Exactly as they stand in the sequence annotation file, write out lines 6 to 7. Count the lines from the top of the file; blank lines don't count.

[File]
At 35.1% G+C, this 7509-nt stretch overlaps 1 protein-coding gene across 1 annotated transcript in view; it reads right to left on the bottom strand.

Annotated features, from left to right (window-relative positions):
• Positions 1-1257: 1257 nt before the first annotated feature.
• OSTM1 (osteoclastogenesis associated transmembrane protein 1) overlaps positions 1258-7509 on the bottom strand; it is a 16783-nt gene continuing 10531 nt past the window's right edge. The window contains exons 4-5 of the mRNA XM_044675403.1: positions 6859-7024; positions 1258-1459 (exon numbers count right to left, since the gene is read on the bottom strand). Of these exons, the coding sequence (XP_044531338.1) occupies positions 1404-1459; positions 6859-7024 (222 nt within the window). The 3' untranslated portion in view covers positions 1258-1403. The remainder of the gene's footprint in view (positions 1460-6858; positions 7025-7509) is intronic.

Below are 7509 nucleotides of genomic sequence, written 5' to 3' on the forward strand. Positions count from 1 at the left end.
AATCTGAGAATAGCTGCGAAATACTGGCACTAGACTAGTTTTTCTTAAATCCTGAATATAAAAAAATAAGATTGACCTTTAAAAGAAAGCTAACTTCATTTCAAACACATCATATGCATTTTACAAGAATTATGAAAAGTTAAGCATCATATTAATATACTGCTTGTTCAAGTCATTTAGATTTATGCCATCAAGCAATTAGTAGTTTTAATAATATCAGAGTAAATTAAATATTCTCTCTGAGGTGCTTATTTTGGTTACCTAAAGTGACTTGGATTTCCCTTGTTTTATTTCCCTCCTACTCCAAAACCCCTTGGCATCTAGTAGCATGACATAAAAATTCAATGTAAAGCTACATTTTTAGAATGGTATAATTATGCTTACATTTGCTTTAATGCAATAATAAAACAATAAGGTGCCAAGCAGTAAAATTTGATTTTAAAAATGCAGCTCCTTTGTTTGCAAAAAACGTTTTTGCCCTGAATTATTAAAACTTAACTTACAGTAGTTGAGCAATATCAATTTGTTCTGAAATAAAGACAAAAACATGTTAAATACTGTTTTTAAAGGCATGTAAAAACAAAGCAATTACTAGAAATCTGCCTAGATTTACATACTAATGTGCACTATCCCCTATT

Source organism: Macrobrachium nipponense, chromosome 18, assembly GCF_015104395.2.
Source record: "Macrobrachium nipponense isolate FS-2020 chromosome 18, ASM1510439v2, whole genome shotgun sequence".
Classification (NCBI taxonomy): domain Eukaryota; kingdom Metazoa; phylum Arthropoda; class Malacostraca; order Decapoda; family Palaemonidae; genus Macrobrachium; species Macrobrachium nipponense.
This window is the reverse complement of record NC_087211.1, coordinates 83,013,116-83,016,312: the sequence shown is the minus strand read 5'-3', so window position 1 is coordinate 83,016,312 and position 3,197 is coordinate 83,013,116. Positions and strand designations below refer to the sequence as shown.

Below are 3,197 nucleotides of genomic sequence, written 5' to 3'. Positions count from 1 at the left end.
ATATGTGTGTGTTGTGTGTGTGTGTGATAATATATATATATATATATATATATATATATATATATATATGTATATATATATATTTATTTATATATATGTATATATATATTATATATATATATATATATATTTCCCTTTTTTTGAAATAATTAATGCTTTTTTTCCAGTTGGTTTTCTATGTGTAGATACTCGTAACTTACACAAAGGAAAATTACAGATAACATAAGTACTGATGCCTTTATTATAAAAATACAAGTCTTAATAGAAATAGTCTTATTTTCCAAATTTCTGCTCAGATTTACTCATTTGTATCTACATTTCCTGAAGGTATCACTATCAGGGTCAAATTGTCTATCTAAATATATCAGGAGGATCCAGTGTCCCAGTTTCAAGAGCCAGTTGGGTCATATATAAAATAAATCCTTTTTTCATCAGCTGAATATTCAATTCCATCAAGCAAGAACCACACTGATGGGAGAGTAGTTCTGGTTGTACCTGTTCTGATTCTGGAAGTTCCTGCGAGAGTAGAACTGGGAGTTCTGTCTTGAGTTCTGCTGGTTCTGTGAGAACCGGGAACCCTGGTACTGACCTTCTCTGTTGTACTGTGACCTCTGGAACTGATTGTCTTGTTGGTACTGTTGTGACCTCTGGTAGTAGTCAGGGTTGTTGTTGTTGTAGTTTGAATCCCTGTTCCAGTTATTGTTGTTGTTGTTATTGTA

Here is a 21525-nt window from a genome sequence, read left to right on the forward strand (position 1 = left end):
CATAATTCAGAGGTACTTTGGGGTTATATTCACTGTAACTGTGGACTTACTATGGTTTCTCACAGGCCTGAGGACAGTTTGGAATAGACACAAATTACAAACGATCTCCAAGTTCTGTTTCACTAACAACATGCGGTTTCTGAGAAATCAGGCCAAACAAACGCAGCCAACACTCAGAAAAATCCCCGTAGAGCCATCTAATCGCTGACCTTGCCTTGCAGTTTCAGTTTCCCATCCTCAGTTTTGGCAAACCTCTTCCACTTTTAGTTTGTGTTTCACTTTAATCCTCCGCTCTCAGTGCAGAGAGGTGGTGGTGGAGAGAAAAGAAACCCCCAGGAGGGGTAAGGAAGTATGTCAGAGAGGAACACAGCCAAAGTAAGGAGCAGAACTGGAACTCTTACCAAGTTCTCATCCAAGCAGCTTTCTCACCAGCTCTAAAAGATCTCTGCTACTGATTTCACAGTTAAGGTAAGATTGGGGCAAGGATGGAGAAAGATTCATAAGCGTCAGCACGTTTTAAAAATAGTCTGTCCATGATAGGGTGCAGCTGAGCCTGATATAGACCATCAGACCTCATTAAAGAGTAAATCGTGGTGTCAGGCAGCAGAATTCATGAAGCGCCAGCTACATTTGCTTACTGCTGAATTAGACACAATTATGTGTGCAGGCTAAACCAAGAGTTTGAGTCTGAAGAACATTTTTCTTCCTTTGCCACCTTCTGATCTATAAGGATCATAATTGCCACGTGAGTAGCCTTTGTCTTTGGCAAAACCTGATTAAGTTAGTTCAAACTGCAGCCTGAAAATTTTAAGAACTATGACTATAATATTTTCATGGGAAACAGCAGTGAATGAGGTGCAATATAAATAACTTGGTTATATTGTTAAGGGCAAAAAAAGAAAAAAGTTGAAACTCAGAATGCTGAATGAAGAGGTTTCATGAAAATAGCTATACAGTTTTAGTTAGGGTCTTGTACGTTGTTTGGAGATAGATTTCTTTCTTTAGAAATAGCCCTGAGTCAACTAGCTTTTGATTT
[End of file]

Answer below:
AATCTGAGAATAGCTGCGAAATACTGGCACTAGACTAGTTTTTCTTAAATCCTGAATATAAAAAAATAAGATTGACCTTTAAAAGAAAGCTAACTTCATTTCAAACACATCATATGCATTTTACAAGAATTATGAAAAGTTAAGCATCATATTAATATACTGCTTGTTCAAGTCATTTAGATTTATGCCATCAAGCAATTAGTAGTTTTAATAATATCAGAGTAAATTAAATATTCTCTCTGAGGTGCTTATTTTGGTTACCTAAAGTGACTTGGATTTCCCTTGTTTTATTTCCCTCCTACTCCAAAACCCCTTGGCATCTAGTAGCATGACATAAAAATTCAATGTAAAGCTACATTTTTAGAATGGTATAATTATGCTTACATTTGCTTTAATGCAATAATAAAACAATAAGGTGCCAAGCAGTAAAATTTGATTTTAAAAATGCAGCTCCTTTGTTTGCAAAAAACGTTTTTGCCCTGAATTATTAAAACTTAACTTACAGTAGTTGAGCAATATCAATTTGTTCTGAAATAAAGACAAAAACATGTTAAATACTGTTTTTAAAGGCATGTAAAAACAAAGCAATTACTAGAAATCTGCCTAGATTTACATACTAATGTGCACTATCCCCTATT

Source organism: Macrobrachium nipponense, chromosome 18, assembly GCF_015104395.2.